The solidity of the wooden supports shows them as objects of a certain consistency. But then, while we curiously watch as the imaginary part of a painting is eclipsed, we see certain distinct details of the painting system appear from another part.

Through the side view and reflected light annihilate the “subject”, they do reveal the cracking, the material nature of the pictorial paste and its phenomenology, as has been explicated in the past.

Furthermore, the frames and nameplates giving the title and authors of the works remain recognizable, while one painting seems to be covered by a veil and another shows the visitor sign-in book of one of the museums included in the artists’ survey. The museum’s institutional space is depicted in a side view which appears to show, for the first time, the frames of the paintings. It also reminds one of the first step of Words and Things, where Foucault analyses Las Meninas also taking the paintings that decorate the room by Velásquez into consideration, as well as the room itsef as the setting of a linguistic universe.

Wolf also puts this universe in a setting and contestualizes it in a similar way, letting the personages speak for the functions they represent, except for the representation of the reality to which he himself is tied on the occasion of the show he is now giving: the Milanese gallery, for its part, anchored to its history. And we as visitors should feel an integral part of this setting, where different times and environments integrate simultaneously: the museums visited by the artist, with “their light”, Claudia Gian Ferrari’s paternal gallery, and this new one where the viewers are reminded of the paintings shown in the former gallery.

But this is a twofold operation, with two different titles: Exposition, in its canonical completeness, and Laboratory, which is located in the semi-interred part of the gallery and, as is usual, houses exhibitions of small drawings and works. Wolf metaphorically uses it as in a dialectic between above and below with the above pertaining to that which is formalized, and the below being for that which is still in the design phase. And the poles pf the dialectic can be enriched with other attributes: that which is public and which is private; that which is rational and that which is pulsative.

In effect, we can briefly say that the two distinct polarities are connected to two moments: one when the shapes are being put into their limpid, completed, definitive forms, and the other being the ideating, imprecise phase which is dependent on the aleatory and the possible.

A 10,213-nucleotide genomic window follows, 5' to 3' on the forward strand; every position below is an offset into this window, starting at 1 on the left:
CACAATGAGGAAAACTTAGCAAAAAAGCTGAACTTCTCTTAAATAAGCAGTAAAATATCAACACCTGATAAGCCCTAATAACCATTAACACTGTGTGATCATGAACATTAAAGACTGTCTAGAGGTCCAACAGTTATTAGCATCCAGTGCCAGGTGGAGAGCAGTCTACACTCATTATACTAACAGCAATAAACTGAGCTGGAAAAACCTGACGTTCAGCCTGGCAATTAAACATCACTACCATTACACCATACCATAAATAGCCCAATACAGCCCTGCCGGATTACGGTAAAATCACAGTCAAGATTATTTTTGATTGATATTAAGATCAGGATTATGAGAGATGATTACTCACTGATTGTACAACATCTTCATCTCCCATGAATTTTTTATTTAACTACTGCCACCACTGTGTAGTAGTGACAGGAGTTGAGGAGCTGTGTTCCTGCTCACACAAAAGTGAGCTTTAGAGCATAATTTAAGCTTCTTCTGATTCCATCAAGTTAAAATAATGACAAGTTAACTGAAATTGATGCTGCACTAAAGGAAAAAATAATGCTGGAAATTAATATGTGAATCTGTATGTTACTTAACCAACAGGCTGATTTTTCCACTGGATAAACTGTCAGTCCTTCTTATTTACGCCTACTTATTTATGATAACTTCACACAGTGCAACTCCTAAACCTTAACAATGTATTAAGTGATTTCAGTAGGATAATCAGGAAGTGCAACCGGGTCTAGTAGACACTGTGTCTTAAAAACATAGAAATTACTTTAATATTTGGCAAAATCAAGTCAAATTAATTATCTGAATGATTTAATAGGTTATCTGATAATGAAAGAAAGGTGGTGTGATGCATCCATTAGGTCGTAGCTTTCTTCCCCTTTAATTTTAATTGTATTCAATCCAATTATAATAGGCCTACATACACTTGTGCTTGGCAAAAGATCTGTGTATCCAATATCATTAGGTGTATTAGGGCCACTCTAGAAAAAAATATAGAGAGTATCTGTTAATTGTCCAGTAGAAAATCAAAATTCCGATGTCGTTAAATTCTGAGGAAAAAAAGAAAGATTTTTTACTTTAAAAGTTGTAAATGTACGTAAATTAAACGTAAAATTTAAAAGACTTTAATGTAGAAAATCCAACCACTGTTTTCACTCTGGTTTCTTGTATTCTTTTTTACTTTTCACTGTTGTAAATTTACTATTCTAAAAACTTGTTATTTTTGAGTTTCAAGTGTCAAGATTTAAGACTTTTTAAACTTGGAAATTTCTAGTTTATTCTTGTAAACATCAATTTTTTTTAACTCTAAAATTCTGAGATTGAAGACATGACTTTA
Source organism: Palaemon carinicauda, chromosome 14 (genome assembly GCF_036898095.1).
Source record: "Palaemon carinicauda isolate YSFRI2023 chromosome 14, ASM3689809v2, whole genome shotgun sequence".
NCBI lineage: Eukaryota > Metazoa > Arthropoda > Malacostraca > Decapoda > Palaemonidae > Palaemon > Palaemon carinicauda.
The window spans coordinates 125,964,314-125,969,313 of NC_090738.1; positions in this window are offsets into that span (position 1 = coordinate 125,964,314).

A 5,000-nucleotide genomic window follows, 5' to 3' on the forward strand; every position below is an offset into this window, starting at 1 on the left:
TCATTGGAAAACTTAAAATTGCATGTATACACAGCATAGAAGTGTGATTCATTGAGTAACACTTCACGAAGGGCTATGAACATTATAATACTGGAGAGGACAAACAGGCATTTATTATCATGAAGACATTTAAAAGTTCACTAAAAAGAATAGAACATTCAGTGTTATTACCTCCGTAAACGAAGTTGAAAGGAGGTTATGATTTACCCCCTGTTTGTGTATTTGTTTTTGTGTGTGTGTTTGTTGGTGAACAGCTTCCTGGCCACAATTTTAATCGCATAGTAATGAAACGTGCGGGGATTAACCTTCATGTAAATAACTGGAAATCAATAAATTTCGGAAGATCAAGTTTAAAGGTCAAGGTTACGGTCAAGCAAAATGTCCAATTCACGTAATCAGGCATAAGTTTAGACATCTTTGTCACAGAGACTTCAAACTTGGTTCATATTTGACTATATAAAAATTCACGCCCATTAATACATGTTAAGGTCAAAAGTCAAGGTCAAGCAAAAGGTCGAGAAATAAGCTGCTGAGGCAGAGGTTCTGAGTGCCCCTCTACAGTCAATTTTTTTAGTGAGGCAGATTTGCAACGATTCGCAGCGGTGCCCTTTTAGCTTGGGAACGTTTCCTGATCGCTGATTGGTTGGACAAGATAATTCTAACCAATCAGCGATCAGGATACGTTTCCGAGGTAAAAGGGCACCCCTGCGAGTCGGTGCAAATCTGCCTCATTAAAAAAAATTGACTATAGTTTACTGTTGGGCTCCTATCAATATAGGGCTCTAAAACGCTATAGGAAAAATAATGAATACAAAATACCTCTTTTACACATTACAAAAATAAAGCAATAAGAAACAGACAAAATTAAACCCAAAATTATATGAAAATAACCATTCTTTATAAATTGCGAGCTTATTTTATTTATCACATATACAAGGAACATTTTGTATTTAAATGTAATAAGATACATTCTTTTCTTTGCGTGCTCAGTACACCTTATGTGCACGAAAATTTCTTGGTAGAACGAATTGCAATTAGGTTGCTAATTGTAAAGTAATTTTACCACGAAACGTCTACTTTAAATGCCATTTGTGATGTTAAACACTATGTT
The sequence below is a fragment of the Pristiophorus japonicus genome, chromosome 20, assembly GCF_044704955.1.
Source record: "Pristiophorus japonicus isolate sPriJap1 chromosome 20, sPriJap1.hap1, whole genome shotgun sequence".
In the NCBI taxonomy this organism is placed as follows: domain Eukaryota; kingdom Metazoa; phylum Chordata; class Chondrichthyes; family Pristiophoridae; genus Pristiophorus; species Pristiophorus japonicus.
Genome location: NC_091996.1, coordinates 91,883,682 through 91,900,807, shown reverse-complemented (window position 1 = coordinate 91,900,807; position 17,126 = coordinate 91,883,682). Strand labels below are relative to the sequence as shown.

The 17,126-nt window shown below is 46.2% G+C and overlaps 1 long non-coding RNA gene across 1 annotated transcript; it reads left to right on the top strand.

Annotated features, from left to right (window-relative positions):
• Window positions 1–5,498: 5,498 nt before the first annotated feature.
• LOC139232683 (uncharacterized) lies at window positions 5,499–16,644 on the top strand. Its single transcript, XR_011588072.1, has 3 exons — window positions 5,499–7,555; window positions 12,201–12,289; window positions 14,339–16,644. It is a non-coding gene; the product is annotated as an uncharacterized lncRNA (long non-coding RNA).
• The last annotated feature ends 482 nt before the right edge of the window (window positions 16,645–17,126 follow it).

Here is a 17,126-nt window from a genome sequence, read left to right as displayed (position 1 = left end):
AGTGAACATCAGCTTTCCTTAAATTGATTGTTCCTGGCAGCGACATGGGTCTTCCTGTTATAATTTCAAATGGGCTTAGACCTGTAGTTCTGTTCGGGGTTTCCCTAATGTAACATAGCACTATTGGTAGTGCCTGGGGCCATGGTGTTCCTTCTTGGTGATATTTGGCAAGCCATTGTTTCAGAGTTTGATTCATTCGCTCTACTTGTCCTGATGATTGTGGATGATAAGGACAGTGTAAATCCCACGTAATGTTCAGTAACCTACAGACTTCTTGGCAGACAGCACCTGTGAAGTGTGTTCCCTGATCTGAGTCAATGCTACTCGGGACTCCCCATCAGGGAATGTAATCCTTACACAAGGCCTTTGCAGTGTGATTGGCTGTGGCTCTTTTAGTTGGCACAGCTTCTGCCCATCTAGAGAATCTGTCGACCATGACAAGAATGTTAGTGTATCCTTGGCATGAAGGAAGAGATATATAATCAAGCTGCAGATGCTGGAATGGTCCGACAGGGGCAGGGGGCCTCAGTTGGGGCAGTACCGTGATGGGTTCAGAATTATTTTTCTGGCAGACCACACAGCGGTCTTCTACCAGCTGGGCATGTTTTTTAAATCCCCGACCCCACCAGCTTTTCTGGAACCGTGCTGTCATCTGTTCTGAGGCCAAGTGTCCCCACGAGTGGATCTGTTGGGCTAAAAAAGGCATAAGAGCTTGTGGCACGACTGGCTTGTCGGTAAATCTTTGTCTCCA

In the dark semi-interred part of the gallery, an uninterrupted sequence of images is projected onto the walls. These images contestualize Wolf’s recent work with his past work and, more importantly, with his life. Here, time and space are the times and spaces of life; they are factors that can be qualified according to one’s past experience. The slightly red-shifted images of his preceding works are accompanied by the blue-shifted works of his historical period. All of them, which are side views and sometimes partially superimposed, seem to be caught up in a whirlwind or explosion.

It could be said that with the Laboratory the artist wanted – in a Pirandello fashion – to “unlock” the very precisely defined fixity of the works in the Exposition. As Dr. Hinkfuss says: If a work of art survives, it is only because we can release it from the fixity of its form; release its form within ourselves by giving it vital movement… But there is also something dramatic that springs from the being of these images, all of which are pregnant with history and attest to how much history each one contains.

If these portrait reproductions open onto the recognition of the historical conditions of their particular putting into being, these private images – which are tied to a sentimental instant – are also documented history. We see works done by the artist, together with portraits of his parents and of himself as a child, of the places he has visited and the paintings he has loved, as well as images of the Holocaust, electrocardiograms and ecographs: abstract signs that not less dramatically refer back to the biological body. Therefore, in a certain way, this explosion of images bonds death to life and, in particular, connects what is private with what is public, and tells us that it is this connection that gives sense to art today; the awareness of the fact that a subject becomes its own historian.